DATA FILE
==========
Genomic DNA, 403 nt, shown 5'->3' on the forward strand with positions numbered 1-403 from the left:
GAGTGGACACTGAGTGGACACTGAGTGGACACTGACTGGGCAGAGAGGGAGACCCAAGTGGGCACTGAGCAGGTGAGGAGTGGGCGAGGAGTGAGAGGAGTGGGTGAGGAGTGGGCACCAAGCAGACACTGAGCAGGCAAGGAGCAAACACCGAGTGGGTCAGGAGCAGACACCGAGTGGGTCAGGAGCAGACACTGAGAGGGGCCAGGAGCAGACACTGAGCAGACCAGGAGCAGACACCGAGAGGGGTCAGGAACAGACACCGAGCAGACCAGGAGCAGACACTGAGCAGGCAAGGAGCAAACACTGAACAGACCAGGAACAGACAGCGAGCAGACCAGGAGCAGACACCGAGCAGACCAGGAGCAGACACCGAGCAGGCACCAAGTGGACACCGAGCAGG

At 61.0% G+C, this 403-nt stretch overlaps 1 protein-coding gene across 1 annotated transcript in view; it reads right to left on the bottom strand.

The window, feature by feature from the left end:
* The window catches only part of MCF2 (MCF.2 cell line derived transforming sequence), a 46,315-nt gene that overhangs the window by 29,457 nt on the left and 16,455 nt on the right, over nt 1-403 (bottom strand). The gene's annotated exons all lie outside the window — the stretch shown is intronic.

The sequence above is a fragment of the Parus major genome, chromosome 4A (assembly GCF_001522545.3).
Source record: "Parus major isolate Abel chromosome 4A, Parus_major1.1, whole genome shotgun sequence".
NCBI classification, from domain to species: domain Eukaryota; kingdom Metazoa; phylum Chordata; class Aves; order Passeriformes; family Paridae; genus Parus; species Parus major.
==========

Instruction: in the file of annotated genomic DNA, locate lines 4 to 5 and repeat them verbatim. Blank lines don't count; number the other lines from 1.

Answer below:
The window, feature by feature from the left end:
* The window catches only part of MCF2 (MCF.2 cell line derived transforming sequence), a 46,315-nt gene that overhangs the window by 29,457 nt on the left and 16,455 nt on the right, over nt 1-403 (bottom strand). The gene's annotated exons all lie outside the window — the stretch shown is intronic.